OCCC reeling from murder, blizzard this week in history
Think this week has been wild? There have been even wilder events this week in OCCC history.
SOCJC (now OCCC) started offering free tutoring and became the only college in the Oklahoma City metro to offer the service for its students.
Tutorial Assistance Program Coordinator Eileen Conway explained the process as several steps. Students who felt they needed tutoring in any subject would request from their professor tutoring help.
The professor would fill out a form and send it to the TAP office where the student would be introduced to one or more tutors, who would arrange a meeting time and place to meet.
Tutors were paid $2.90 per hour for their service.
Elsewhere at OCCC, employees held a “slumber party” on campus for anyone who didn’t want to attempt to drive home that night through snow drifts caused by a blizzard earlier in the week.
All “slumber partiers” agreed that spending the night was a safer decision because the roads were treacherous, Lela Shidell composer operator, said.
The OKCCC (now OCCC) natatorium — which was the name of the pool area — received a promise by state legislators to fund the installation of a roof over the pool.
The college’s pool was gearing up to host the 1989 Olympic Festival’s aquatic events.
“Since the [pool] is such an economical development tool for the whole state, we felt the state should help out in the funding to build it,” acting college President A.L. Taylor said.
Also seeking more money, the college Regents proposed raising tuition for students.
Students were paying $15.10 per credit hour and wanted to raise tuition to $24 per credit hour for in-state students and $70 for those paying out-of-state rates.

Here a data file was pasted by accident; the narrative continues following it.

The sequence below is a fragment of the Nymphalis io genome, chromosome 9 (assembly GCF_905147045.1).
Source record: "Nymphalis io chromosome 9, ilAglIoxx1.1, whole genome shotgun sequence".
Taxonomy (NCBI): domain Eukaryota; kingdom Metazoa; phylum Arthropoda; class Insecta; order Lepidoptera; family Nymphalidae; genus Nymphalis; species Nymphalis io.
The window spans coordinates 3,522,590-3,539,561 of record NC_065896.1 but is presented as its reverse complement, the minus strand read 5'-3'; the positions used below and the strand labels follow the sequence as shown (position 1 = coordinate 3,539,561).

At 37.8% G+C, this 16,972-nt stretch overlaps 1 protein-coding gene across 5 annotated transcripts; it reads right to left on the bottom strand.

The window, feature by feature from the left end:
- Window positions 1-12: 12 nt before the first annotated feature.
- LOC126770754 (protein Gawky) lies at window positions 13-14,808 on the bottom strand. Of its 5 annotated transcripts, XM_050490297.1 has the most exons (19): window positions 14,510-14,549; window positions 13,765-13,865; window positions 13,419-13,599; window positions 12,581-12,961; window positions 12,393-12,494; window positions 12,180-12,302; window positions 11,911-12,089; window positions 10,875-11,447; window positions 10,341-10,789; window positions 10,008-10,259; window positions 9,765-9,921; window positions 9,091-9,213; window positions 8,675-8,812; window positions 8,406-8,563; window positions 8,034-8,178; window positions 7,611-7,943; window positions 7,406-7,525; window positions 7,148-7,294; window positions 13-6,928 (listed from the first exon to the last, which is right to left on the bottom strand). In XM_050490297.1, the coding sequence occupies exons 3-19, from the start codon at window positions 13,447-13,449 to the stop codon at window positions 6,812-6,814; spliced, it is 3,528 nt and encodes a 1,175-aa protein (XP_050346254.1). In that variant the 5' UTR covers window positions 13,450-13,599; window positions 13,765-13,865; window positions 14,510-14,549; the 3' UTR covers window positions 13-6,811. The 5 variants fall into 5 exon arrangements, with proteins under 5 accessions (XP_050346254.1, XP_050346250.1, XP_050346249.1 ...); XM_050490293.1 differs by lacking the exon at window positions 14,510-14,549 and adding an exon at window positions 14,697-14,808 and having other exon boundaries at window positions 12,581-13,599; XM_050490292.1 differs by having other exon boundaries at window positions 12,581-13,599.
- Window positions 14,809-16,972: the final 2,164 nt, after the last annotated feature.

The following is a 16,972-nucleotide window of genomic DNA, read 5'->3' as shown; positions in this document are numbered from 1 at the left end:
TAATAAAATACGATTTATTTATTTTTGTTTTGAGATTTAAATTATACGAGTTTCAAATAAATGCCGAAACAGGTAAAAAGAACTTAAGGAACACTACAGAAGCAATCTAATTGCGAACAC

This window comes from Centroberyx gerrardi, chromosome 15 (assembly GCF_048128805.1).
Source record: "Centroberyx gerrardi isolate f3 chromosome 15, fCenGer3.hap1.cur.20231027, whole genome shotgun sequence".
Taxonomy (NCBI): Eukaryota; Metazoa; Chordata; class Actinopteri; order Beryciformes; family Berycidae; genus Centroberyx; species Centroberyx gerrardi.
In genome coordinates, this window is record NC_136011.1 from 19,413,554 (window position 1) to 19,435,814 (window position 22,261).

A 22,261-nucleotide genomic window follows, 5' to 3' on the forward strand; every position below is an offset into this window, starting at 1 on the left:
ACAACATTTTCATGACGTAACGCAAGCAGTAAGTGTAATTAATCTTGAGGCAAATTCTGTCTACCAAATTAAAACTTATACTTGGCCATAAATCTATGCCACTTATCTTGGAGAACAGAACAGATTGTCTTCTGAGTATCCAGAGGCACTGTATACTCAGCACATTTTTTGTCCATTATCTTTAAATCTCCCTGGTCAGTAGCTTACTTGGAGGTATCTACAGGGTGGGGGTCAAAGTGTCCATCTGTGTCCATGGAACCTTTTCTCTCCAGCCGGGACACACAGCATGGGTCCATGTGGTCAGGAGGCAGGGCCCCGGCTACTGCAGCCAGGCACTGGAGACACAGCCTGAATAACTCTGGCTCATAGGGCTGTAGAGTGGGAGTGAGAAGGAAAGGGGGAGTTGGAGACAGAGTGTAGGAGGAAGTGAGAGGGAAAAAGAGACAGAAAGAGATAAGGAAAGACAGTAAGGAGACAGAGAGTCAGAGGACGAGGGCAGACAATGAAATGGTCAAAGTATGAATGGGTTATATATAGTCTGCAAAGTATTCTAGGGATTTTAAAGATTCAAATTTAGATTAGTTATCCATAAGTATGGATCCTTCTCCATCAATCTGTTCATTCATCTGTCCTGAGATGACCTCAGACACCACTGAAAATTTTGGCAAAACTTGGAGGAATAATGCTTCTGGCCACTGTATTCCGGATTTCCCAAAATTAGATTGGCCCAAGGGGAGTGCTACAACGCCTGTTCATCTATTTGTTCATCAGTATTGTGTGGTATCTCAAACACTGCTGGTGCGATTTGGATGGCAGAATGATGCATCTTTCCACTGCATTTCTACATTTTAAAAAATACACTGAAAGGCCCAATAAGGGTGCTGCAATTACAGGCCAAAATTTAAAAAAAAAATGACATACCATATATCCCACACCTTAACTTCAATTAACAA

Professors Dianne Broyles and Ron Miller, as well as two students, were chosen to represent OKCCC (now OCCC) at the national convention of American Choral Directors in California.
Broyles, professor of Modern Languages, said Miller had to talk her into auditioning by recording her singing onto a cassette tape and sending it in.
However, administration wasn’t singing about the enrollment numbers for the college that had fallen about 2.5 percent.
Enrollment dropped to just under 9,000, Annmarie Shirazi said. Shirazi held many positions at the college including Dean of Planning and Institutional Effectiveness.
She said the enrollment decline may have been due to the college’s new requirement that all students take placement tests to determine which courses they could start in, such as maths, English and sciences.
Also, the college celebrated Black History month with panels and presentations hosted by the African-American Student Association.
A body of a murdered man was found across the street from the college, Ike Sloas, Safety and Security, director said. The victim has been shot.
The college issued warnings to all OCCC students and employees to be safe near the college because there was “an ongoing threat of a homicide.”
“Try not to travel alone, try to stay in well-lit areas and always have your cell phone with you,” Sloas said.
Another body was being studied in the college’s Cadaver Lab by students taking anatomy and biology.
Students respectfully studied the donated body, taking out organs and removing body parts.
“They are people, even though we desentize [ourselves]. It’s all about respect,” one student said.
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